FIELD NOTES: WINTER – February 2016

Jack ThumbnailBy Jack McShane

Ask your young child or grandchild the following: What local animal comes in many color variations—white, gray, red or black? One type can even fly. You just might get the correct answer if you treat that child to special time outdoors, books on nature and magazines like the NYS Conservationist. Just do it and you also may learn. Or maybe you already know.

Lately I have had a problem with a neighbor, not the owner of the property, but a tenant. The owner who has not visited the place in over twenty years is probably not aware of the moldering and decrepit condition of the old single-wide caused by the lack of secure doors and windows. With no sanitary facilities the encamped vagrant defecates randomly anywhere he chooses. This was once a nice camp, but presently it is inappropriately occupied by this rather scurrilous individual whom I rarely see and who has the habit of emerging primarily at night and brazenly sneaking down to my place and doing major property damage. Word is, he is also making strange noises like moans and grunts, also some wheezing sounds. I am asking of you my friends and neighbors in Andes who read this, for support in the court of goodwill as I make various attempts at removing this individual from our beloved neighborhood. Thank you all.

This is a real time (12/26) update. The individual has passed away due to lead poisoning, but, believe it or not, it turned out there was a second individual performing the same acts of destruction. He was captured, but released by my compassionate son a very long distance from point of capture, this, I presume, in consideration of the Christmas season. We are now free, if only temporarily, of Erethizon dorsatum!

Now, if I may, and hoping not to bore you too much, here are a list of wildlife sightings of the past couple of months: A surprising midday jaunt by a beautiful large mink brought it along a path paralleling the stream in front of the kitchen window. At a small waterfall, it went out of sight and was not seen again.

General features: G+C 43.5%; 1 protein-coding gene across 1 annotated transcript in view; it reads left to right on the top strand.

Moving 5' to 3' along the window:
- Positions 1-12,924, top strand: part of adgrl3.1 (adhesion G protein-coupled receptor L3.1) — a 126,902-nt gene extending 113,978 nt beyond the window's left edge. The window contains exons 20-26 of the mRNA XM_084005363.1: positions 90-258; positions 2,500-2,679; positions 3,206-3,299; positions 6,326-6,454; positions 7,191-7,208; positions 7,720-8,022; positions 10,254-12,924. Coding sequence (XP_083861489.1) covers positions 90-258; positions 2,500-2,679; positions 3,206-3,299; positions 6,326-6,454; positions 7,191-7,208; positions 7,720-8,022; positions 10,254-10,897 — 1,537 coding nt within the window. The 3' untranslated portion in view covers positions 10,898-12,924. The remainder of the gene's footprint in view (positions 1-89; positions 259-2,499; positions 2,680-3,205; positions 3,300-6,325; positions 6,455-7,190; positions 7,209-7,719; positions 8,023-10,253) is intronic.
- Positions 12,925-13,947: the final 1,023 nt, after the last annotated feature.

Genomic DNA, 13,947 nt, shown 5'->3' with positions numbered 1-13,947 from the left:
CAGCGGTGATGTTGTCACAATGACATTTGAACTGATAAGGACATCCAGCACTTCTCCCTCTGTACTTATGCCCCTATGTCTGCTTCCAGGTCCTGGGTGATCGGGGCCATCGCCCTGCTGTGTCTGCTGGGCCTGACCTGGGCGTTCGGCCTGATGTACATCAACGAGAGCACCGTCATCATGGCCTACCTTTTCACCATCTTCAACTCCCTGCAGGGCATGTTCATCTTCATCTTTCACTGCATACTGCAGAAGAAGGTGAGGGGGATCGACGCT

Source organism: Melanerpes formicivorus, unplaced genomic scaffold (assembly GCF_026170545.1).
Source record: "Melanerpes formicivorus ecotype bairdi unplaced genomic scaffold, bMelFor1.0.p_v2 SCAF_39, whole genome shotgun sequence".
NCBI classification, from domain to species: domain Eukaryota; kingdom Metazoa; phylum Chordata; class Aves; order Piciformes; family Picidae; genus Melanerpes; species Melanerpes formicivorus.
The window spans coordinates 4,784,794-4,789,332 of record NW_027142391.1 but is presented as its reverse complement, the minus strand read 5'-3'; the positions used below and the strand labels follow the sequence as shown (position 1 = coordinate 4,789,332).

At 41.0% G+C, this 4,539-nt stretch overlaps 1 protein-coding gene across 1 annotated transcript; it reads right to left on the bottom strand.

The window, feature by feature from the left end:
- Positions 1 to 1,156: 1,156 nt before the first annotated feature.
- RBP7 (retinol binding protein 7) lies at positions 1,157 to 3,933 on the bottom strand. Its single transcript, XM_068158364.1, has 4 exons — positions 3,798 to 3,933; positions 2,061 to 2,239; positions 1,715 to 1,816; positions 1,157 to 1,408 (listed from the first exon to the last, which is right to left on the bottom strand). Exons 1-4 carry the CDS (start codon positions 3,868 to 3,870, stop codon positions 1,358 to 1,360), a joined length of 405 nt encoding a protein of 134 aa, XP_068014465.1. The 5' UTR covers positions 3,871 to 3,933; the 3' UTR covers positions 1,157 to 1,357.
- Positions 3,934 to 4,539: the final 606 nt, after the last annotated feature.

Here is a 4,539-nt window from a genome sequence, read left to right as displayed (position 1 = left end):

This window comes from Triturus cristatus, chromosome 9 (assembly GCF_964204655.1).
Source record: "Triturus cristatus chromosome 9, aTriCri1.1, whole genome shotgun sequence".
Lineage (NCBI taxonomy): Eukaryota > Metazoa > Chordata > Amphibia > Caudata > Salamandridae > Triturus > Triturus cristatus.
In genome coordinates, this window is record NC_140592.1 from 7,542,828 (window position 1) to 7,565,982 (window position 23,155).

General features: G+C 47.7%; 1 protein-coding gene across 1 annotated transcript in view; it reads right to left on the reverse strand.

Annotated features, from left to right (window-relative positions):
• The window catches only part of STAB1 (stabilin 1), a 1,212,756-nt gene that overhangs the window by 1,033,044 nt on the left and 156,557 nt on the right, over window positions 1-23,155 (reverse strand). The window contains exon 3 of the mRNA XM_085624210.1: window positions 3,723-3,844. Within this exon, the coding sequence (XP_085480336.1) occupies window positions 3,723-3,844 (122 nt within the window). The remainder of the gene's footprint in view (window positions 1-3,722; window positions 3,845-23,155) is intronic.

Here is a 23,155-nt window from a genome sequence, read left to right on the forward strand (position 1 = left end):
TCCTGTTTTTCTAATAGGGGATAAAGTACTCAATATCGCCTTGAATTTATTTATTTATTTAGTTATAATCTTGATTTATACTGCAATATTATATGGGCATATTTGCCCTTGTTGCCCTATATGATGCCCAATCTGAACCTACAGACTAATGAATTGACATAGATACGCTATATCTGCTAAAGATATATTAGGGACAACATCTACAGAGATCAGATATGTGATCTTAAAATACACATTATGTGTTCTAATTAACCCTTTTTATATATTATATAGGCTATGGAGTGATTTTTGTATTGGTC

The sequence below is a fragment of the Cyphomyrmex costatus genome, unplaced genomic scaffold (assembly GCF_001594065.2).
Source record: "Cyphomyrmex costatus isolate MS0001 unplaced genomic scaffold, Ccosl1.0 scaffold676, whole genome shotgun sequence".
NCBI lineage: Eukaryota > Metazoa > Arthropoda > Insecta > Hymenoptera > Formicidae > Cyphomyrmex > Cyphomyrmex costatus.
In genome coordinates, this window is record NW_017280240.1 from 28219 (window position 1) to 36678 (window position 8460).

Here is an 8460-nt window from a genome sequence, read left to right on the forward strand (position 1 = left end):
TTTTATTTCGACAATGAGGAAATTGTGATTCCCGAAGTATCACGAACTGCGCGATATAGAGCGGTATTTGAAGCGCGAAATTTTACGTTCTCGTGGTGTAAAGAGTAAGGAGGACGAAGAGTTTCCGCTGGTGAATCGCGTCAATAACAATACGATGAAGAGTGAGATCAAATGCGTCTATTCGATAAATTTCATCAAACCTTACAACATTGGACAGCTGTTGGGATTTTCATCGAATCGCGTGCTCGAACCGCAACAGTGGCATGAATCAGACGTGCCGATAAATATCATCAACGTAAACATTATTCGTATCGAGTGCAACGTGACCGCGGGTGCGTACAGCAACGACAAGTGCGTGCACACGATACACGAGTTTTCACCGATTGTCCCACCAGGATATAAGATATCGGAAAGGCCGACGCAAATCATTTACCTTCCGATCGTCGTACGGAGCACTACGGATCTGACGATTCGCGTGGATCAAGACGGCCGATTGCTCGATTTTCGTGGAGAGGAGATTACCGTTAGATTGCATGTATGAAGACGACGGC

A robin that was unable to fly hung out in a grassy patch for a week and a half until it disappeared which I assumed was the result of a predator attack. But he actually showed up again a few weeks later, now able to loft to low branches. He still needs a lot of luck to get out of here before the real winter sets in, something he seems to have.

I barely missed two skunks slowly moving across the Tremperskill Road; they were lucky and fortunately my car was not skunked. Whew!

Sadly, I observed but one Monarch butterfly this fall on our milkweeds. The Monarchs migrate all the way to Mexico for the winter months. Their numbers are in a downward spiral and they may soon be on the endangered species list.

A very rare sighting of a beautiful cock pheasant strutting roadside on a drive into Andes was most likely an escapee from a local pheasant farm or one released for sport hunting which had escaped the shooters. This farm-raised bird more than likely will not make it through our winter with our abundant predators lurking about.